There seems to be some congruency between HCTs and the category of people known as polymaths, which raises the question of whether HCT are born or can be encouraged to develop such a cognitive profile from education and life experience. The Eides offered a list of techniques for teaching children recognized as HCTs, but to my mind, these would also benefit a fairly broad section of students:

Teaching Big Picture / High Conceptual Thinkers

– Sky’s the Limit: If an idea or a lesson would be interesting to a wonky tech-y post-college 20-something, then it’s fine for the HCT. If a story or thing could be written about in Wired, Fast Company, or Mental Floss, then you’re probably on the right track. Sky should be the limit. Even some generally excellent gifted programs we’ve seen may grossly underestimate an HCT’s ability to think about advanced concepts. Also because HCTs develop their ideas through pattern recognition, they may want to see many examples and permutations, and complex presentations in order to help organize their ideas into simpler concepts.

– Play with Ideas: Conceptual thinkers like and need to play with ideas. Play expands ideas, creating a new opening for associations. Play means not micromanaging learning experiences – allowing some dabbling, and taking away some of the “high stakes every time” routine (e.g. not everything should be graded).

– Argue with Ideas We think many educational curricula wait way to long before they allow young HCTs to consider different viewpoints, learn how to frame arguments or actually debate, but this is often what HCTs love. If they don’t get it at school, make sure they get it home…maybe at the dinner table? Half of the 400 eminent men and women profiled in the Goertzels’ Cradles of Eminence came from “opinionated” families: “It is these homes that produce most of the scientists, humanitarians, and reformers.”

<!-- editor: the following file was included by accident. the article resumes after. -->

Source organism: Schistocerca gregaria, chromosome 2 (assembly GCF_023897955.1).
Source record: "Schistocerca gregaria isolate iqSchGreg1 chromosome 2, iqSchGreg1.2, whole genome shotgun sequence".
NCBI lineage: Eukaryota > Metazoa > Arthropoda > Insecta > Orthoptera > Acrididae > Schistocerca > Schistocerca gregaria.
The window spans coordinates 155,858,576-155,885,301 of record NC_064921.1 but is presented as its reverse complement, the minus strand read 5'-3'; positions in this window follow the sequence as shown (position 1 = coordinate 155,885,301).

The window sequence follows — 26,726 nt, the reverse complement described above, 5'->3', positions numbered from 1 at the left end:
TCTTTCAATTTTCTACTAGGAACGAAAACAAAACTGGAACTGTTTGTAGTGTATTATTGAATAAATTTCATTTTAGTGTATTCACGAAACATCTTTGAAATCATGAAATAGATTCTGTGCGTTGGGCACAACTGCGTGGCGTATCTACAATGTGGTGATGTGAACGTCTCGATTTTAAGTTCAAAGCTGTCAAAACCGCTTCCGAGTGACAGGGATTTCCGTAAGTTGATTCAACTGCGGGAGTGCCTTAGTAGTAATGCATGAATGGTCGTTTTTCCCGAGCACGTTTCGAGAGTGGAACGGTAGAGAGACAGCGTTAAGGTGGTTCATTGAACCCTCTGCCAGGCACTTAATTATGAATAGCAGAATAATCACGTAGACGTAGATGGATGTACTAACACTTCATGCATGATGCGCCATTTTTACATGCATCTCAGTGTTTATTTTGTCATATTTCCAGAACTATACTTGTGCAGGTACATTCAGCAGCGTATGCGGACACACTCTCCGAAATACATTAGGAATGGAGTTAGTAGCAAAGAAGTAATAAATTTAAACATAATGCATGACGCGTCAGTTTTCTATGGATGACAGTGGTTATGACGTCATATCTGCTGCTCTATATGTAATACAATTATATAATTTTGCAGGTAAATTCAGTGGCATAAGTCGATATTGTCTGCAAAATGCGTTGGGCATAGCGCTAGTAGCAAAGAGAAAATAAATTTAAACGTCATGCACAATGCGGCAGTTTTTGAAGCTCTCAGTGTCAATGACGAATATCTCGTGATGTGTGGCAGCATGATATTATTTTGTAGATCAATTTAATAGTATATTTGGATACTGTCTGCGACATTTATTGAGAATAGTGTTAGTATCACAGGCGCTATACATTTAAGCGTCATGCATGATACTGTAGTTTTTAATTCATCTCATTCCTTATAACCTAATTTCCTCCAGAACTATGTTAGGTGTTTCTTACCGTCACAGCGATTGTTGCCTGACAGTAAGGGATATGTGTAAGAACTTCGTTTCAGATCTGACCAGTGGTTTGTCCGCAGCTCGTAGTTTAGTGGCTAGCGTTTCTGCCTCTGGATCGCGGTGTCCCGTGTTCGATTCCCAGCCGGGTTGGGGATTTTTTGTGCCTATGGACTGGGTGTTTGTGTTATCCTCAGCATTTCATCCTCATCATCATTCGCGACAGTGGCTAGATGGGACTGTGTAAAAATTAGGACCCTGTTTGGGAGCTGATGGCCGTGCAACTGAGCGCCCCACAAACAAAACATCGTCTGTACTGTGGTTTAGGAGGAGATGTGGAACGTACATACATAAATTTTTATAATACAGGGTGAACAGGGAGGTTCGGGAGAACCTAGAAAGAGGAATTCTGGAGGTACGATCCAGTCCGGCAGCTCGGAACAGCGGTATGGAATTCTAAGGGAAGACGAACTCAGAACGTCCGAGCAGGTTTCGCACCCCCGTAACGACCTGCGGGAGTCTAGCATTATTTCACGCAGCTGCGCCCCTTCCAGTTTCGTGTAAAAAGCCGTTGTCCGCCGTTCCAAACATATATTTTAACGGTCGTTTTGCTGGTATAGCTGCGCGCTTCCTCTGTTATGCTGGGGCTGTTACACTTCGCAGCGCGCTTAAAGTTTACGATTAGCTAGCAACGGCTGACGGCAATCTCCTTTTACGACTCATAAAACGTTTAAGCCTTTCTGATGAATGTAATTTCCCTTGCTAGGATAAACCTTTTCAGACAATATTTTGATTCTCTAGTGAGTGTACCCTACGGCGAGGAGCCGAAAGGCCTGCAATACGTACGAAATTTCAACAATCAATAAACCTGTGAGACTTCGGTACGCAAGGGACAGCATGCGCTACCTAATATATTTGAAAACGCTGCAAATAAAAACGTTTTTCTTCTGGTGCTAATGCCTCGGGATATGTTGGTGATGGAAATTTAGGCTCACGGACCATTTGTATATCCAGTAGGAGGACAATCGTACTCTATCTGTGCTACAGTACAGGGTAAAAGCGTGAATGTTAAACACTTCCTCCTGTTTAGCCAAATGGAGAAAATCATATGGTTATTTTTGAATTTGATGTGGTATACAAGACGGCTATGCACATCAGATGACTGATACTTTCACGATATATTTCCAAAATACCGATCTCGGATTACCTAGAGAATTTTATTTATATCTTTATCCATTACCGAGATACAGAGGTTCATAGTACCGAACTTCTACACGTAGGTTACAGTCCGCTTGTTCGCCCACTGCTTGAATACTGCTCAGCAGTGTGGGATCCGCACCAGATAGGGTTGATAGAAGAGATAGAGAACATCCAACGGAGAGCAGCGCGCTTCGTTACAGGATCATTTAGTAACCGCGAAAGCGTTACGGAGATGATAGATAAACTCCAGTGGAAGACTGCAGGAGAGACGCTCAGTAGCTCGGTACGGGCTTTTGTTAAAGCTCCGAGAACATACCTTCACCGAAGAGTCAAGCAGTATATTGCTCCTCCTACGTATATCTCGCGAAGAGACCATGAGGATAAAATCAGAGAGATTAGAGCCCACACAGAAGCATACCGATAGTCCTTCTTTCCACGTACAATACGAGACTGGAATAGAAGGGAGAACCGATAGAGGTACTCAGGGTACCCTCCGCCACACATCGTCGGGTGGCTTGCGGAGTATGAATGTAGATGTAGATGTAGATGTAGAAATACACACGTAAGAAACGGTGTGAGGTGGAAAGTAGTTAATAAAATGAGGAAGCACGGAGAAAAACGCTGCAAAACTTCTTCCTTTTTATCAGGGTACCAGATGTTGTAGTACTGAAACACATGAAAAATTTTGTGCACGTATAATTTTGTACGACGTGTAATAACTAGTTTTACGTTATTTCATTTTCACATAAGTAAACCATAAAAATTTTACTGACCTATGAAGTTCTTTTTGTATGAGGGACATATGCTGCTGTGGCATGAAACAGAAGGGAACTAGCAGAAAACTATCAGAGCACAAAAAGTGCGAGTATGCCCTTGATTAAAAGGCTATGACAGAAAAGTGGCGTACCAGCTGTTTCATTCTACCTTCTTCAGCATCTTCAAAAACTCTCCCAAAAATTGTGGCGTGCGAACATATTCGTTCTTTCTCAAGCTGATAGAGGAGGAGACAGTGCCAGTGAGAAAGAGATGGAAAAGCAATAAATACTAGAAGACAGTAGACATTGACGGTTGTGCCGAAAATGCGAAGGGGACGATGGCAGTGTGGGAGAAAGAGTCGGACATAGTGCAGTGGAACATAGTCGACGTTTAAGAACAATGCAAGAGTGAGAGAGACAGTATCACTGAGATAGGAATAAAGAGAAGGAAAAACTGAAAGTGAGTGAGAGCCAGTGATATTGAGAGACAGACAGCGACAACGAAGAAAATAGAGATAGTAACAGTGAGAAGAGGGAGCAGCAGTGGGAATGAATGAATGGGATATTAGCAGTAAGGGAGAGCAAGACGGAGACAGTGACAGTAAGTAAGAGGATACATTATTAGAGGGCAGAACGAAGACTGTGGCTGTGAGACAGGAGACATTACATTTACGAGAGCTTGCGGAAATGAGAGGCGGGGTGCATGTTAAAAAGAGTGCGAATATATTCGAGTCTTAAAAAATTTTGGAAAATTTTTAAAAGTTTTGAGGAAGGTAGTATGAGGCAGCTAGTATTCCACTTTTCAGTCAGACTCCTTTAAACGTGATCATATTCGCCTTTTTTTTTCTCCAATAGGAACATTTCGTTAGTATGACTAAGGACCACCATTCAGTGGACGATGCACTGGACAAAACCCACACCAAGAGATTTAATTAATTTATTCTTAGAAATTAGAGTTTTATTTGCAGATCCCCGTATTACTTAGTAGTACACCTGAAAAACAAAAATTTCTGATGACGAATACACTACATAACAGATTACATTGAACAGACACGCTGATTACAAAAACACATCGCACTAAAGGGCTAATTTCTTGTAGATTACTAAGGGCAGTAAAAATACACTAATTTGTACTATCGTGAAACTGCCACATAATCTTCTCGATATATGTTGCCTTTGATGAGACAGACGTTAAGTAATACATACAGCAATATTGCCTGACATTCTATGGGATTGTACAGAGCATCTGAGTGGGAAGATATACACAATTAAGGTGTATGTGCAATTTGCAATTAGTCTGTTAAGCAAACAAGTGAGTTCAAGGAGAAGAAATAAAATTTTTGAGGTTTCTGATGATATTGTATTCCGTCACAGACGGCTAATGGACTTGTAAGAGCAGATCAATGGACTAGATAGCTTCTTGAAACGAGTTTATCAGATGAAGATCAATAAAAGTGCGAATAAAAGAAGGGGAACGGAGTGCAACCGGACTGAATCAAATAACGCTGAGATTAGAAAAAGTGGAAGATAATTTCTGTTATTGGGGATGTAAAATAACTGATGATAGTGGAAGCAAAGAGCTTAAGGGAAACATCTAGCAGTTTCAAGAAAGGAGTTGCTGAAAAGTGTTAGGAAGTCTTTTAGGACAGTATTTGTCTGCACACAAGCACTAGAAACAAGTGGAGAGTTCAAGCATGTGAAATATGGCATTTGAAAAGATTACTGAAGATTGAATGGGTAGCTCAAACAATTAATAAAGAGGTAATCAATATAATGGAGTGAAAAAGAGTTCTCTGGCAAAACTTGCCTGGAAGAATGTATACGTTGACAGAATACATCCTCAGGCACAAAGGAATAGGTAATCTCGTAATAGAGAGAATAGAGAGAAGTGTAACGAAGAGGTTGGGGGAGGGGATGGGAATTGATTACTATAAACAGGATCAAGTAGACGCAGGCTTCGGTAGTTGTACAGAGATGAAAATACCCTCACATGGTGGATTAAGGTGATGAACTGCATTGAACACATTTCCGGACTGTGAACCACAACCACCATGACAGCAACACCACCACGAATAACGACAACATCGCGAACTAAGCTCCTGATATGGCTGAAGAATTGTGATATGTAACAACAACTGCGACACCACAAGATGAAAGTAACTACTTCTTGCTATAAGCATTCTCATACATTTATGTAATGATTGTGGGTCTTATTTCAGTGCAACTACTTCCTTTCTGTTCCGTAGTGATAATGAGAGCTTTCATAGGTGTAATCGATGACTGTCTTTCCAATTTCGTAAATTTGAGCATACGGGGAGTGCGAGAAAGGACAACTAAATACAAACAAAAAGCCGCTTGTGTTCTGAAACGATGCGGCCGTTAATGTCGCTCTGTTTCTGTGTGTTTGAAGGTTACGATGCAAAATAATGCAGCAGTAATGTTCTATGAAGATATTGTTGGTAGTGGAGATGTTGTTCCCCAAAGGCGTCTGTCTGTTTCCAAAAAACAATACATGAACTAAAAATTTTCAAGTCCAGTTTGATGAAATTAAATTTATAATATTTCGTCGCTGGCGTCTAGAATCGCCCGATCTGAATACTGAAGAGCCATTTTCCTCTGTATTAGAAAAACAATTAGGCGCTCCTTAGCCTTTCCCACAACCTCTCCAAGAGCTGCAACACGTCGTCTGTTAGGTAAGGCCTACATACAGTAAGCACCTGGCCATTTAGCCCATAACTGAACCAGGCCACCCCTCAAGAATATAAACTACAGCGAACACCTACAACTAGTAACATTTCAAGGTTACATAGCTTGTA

Compare these recommendations with the advice offered by nanotechnologist Dr. Eric Drexler of Metamodern:

Studying to learn about everything

To intellectually ambitious students I recommend investing a lot of time in a mode of study that may feel wrong. An implicit lesson of classroom education is that successful study leads to good test scores, but this pattern of study is radically different. It cultivates understanding of a kind that won’t help pass tests – the classroom kind, that is.

  1. Read and skim journals and textbooks that (at the moment) you only half understand. Include Science and Nature.
  2. Don’t halt, dig a hole, and study a particular subject as if you had to pass a test on it.
  3. Don’t avoid a subject because it seems beyond you – instead, read other half-understandable journals and textbooks to absorb more vocabulary, perspective, and context, then circle back.
  4. Notice that concepts make more sense when you revisit a topic.
  5. Notice which topics link in all directions, and provide keys to many others. Consider taking a class.